Cop plays Taylor Swift song to prevent video sharing to social media (VIDEO)
The unusual dialogue between a citizen and a police officer started near the Alameda Courthouse in Oakland, California when an officer approached James Burch, policy director of the Anti Police-Terror Project, and asked him to move the banner. During the controversy, the policeman took a glimpse on the camera of a near-standing person, noticing that he was being filmed. The officer seemed to dislike the process of filming and he decided to take countermeasures. During the conversation, without interrupting it, he took his smartphone and turned on the “Blank space” song by Taylor Swift, and continued the confrontation with the citizen.
That was done to prevent posting the footage on YouTube, which might get the video deleted due to violating copyright rules.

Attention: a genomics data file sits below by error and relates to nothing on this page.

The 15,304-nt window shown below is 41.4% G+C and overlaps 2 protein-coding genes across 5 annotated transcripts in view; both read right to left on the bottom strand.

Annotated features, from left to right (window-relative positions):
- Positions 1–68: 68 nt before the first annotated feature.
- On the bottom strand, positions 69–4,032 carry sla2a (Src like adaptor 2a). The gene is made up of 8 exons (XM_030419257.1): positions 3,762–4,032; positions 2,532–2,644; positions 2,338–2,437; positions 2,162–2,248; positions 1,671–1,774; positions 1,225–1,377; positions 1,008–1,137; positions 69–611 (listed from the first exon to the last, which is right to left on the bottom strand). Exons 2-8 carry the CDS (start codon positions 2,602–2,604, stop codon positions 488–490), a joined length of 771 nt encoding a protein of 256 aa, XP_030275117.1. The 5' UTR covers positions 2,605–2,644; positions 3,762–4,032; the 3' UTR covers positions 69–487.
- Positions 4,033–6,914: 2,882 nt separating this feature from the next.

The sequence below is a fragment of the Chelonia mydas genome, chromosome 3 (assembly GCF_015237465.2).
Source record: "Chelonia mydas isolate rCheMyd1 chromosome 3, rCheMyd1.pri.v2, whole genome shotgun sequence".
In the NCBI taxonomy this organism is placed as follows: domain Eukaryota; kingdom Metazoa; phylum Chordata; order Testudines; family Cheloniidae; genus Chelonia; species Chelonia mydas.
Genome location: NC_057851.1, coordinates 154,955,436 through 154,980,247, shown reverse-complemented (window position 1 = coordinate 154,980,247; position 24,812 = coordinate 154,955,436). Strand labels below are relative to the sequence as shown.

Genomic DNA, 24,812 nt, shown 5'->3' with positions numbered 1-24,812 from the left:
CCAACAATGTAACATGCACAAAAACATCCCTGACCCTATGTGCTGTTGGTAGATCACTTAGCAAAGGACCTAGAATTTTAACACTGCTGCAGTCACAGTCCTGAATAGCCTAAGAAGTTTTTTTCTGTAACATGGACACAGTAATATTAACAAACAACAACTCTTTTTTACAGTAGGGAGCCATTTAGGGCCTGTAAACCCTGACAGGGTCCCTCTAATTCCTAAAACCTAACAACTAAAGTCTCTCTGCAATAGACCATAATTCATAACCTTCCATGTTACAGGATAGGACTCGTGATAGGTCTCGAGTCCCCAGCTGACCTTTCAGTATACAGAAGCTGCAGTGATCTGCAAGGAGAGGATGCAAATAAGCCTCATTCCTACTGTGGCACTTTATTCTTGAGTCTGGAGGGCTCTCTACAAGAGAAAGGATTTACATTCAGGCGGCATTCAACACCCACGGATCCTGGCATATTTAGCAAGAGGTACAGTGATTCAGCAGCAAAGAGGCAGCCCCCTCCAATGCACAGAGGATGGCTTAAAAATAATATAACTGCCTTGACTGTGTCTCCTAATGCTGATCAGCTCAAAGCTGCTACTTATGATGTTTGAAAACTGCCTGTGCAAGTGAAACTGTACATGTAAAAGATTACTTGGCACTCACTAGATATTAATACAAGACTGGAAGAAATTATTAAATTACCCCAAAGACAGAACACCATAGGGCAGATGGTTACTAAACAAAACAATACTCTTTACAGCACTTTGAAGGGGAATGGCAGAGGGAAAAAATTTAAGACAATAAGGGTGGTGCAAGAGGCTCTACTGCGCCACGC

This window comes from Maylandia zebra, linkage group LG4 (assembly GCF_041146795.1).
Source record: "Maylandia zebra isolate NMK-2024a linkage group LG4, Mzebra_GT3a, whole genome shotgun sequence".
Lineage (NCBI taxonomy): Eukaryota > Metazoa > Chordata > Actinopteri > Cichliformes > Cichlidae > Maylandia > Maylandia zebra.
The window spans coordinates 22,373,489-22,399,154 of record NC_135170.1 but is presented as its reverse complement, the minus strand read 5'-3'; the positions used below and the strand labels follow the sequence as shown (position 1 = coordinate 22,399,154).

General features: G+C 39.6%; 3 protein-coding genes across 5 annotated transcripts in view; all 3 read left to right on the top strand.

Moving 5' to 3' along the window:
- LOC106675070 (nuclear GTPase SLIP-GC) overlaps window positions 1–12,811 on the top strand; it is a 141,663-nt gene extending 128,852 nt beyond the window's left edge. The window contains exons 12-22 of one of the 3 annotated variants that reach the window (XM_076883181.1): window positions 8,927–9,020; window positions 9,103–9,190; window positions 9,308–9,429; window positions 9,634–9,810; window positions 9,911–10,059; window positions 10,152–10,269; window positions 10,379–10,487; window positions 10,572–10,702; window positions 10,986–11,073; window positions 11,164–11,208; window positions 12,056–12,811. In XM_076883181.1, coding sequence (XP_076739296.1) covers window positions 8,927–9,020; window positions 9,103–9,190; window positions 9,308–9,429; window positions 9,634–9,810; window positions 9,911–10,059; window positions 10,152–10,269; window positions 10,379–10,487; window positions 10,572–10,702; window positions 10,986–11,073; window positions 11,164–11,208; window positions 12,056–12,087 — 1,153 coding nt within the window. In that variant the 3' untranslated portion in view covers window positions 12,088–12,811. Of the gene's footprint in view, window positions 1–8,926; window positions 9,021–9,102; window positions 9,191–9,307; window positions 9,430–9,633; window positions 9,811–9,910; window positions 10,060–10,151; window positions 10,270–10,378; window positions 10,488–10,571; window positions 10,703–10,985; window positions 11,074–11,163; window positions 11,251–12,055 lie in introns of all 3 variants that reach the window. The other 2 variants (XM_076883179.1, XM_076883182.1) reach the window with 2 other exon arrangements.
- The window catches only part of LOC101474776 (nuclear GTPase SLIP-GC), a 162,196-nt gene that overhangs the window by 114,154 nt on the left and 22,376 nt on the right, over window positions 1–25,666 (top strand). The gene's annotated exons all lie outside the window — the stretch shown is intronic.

“You can record all you want,” he said in the video. “I just know it can’t be posted to YouTube.”
This was not the only case when the policemen turned on popular songs to exploit copyright law to prevent people from spreading the videos to social media.
In February, a Beverly Hills officer also came to such a decision by turning on “Santeria” by Sublime on his smartphone when he was asked questions.
The Beverly Hills Police Department said that playing music is “not a procedure that has been recommended by Beverly Hills Police command staff”.
Such videos are not usually breaching rules, because there is a thin line between how much did the particular song last, the total number of songs played on video, and so on, according to the spokesperson of another platform, Facebook. Also, the rules are not very clear, he added.